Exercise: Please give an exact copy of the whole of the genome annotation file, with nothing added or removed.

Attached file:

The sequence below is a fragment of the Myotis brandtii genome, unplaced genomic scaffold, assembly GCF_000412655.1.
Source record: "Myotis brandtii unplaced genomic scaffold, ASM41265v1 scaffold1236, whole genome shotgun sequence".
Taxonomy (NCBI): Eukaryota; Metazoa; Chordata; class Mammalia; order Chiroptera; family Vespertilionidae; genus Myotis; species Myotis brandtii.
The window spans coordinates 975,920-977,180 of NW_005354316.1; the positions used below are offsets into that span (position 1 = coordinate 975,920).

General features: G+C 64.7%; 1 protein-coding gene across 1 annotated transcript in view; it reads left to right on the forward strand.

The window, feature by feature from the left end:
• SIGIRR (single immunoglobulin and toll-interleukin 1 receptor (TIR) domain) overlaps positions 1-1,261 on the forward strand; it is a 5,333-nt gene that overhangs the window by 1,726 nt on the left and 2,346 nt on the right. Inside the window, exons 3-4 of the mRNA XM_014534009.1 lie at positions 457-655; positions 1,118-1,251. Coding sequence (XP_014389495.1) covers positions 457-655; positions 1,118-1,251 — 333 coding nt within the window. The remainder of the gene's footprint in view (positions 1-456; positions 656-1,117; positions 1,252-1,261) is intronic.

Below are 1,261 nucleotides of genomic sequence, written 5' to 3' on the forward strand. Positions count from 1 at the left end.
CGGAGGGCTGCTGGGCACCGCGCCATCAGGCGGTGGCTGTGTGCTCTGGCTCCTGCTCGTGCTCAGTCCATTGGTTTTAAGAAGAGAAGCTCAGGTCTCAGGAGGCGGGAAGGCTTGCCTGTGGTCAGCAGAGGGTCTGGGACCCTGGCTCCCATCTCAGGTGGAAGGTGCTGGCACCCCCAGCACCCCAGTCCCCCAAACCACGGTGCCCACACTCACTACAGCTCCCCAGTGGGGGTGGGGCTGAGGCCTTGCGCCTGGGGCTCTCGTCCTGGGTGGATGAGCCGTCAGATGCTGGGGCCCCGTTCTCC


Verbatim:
The sequence below is a fragment of the Myotis brandtii genome, unplaced genomic scaffold, assembly GCF_000412655.1.
Source record: "Myotis brandtii unplaced genomic scaffold, ASM41265v1 scaffold1236, whole genome shotgun sequence".
Taxonomy (NCBI): Eukaryota; Metazoa; Chordata; class Mammalia; order Chiroptera; family Vespertilionidae; genus Myotis; species Myotis brandtii.
The window spans coordinates 975,920-977,180 of NW_005354316.1; the positions used below are offsets into that span (position 1 = coordinate 975,920).

General features: G+C 64.7%; 1 protein-coding gene across 1 annotated transcript in view; it reads left to right on the forward strand.

The window, feature by feature from the left end:
• SIGIRR (single immunoglobulin and toll-interleukin 1 receptor (TIR) domain) overlaps positions 1-1,261 on the forward strand; it is a 5,333-nt gene that overhangs the window by 1,726 nt on the left and 2,346 nt on the right. Inside the window, exons 3-4 of the mRNA XM_014534009.1 lie at positions 457-655; positions 1,118-1,251. Coding sequence (XP_014389495.1) covers positions 457-655; positions 1,118-1,251 — 333 coding nt within the window. The remainder of the gene's footprint in view (positions 1-456; positions 656-1,117; positions 1,252-1,261) is intronic.

Below are 1,261 nucleotides of genomic sequence, written 5' to 3' on the forward strand. Positions count from 1 at the left end.
CGGAGGGCTGCTGGGCACCGCGCCATCAGGCGGTGGCTGTGTGCTCTGGCTCCTGCTCGTGCTCAGTCCATTGGTTTTAAGAAGAGAAGCTCAGGTCTCAGGAGGCGGGAAGGCTTGCCTGTGGTCAGCAGAGGGTCTGGGACCCTGGCTCCCATCTCAGGTGGAAGGTGCTGGCACCCCCAGCACCCCAGTCCCCCAAACCACGGTGCCCACACTCACTACAGCTCCCCAGTGGGGGTGGGGCTGAGGCCTTGCGCCTGGGGCTCTCGTCCTGGGTGGATGAGCCGTCAGATGCTGGGGCCCCGTTCTCC